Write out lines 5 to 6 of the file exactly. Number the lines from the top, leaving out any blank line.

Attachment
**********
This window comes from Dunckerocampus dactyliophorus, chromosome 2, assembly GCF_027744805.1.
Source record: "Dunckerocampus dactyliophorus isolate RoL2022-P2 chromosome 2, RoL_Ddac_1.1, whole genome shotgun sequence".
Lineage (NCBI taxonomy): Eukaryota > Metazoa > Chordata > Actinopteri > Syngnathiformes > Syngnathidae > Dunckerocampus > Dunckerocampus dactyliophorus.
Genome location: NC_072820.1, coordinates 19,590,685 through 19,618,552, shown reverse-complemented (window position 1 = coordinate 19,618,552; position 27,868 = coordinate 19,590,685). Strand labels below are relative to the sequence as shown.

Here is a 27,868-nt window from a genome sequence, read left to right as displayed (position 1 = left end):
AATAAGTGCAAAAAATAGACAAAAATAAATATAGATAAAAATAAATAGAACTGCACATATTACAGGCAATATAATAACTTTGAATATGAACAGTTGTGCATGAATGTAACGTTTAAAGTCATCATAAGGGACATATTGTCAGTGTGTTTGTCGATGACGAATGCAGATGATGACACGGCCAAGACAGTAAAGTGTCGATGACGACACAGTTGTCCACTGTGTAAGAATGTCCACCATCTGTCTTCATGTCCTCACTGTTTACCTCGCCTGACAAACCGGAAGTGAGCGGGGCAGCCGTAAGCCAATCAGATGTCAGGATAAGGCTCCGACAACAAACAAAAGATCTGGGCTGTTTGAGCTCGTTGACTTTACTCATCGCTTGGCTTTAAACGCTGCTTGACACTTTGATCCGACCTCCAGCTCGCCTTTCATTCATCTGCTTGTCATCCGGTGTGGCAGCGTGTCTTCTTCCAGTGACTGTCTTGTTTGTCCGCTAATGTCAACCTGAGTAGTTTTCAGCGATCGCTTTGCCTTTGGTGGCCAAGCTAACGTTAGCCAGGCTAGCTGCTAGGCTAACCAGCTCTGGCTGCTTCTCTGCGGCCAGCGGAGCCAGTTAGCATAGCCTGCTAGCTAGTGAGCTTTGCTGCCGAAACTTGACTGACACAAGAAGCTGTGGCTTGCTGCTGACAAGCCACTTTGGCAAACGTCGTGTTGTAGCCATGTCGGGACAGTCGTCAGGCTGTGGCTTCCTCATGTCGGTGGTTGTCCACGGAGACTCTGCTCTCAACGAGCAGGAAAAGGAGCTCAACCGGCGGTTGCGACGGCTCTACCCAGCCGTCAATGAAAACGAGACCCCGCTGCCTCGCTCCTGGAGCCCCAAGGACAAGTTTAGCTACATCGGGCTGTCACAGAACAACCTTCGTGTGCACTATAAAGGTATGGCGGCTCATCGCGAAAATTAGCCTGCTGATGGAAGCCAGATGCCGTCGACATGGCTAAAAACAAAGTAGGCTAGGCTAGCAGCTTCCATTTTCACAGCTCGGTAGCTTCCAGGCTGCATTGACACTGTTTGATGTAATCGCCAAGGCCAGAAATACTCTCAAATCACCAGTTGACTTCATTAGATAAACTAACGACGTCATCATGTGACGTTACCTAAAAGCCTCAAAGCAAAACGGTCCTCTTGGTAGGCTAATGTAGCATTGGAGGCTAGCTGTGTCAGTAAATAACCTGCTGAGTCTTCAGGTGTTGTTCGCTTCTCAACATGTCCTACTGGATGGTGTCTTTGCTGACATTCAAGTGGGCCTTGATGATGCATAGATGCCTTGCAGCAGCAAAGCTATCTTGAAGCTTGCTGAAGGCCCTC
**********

Here is a 27,868-nt window from a genome sequence, read left to right as displayed (position 1 = left end):
AATAAGTGCAAAAAATAGACAAAAATAAATATAGATAAAAATAAATAGAACTGCACATATTACAGGCAATATAATAACTTTGAATATGAACAGTTGTGCATGAATGTAACGTTTAAAGTCATCATAAGGGACATATTGTCAGTGTGTTTGTCGATGACGAATGCAGATGATGACACGGCCAAGACAGTAAAGTGTCGATGACGACACAGTTGTCCACTGTGTAAGAATGTCCACCATCTGTCTTCATGTCCTCACTGTTTACCTCGCCTGACAAACCGGAAGTGAGCGGGGCAGCCGTAAGCCAATCAGATGTCAGGATAAGGCTCCGACAACAAACAAAAGATCTGGGCTGTTTGAGCTCGTTGACTTTACTCATCGCTTGGCTTTAAACGCTGCTTGACACTTTGATCCGACCTCCAGCTCGCCTTTCATTCATCTGCTTGTCATCCGGTGTGGCAGCGTGTCTTCTTCCAGTGACTGTCTTGTTTGTCCGCTAATGTCAACCTGAGTAGTTTTCAGCGATCGCTTTGCCTTTGGTGGCCAAGCTAACGTTAGCCAGGCTAGCTGCTAGGCTAACCAGCTCTGGCTGCTTCTCTGCGGCCAGCGGAGCCAGTTAGCATAGCCTGCTAGCTAGTGAGCTTTGCTGCCGAAACTTGACTGACACAAGAAGCTGTGGCTTGCTGCTGACAAGCCACTTTGGCAAACGTCGTGTTGTAGCCATGTCGGGACAGTCGTCAGGCTGTGGCTTCCTCATGTCGGTGGTTGTCCACGGAGACTCTGCTCTCAACGAGCAGGAAAAGGAGCTCAACCGGCGGTTGCGACGGCTCTACCCAGCCGTCAATGAAAACGAGACCCCGCTGCCTCGCTCCTGGAGCCCCAAGGACAAGTTTAGCTACATCGGGCTGTCACAGAACAACCTTCGTGTGCACTATAAAGGTATGGCGGCTCATCGCGAAAATTAGCCTGCTGATGGAAGCCAGATGCCGTCGACATGGCTAAAAACAAAGTAGGCTAGGCTAGCAGCTTCCATTTTCACAGCTCGGTAGCTTCCAGGCTGCATTGACACTGTTTGATGTAATCGCCAAGGCCAGAAATACTCTCAAATCACCAGTTGACTTCATTAGATAAACTAACGACGTCATCATGTGACGTTACCTAAAAGCCTCAAAGCAAAACGGTCCTCTTGGTAGGCTAATGTAGCATTGGAGGCTAGCTGTGTCAGTAAATAACCTGCTGAGTCTTCAGGTGTTGTTCGCTTCTCAACATGTCCTACTGGATGGTGTCTTTGCTGACATTCAAGTGGGCCTTGATGATGCATAGATGCCTTGCAGCAGCAAAGCTATCTTGAAGCTTGCTGAAGGCCCTC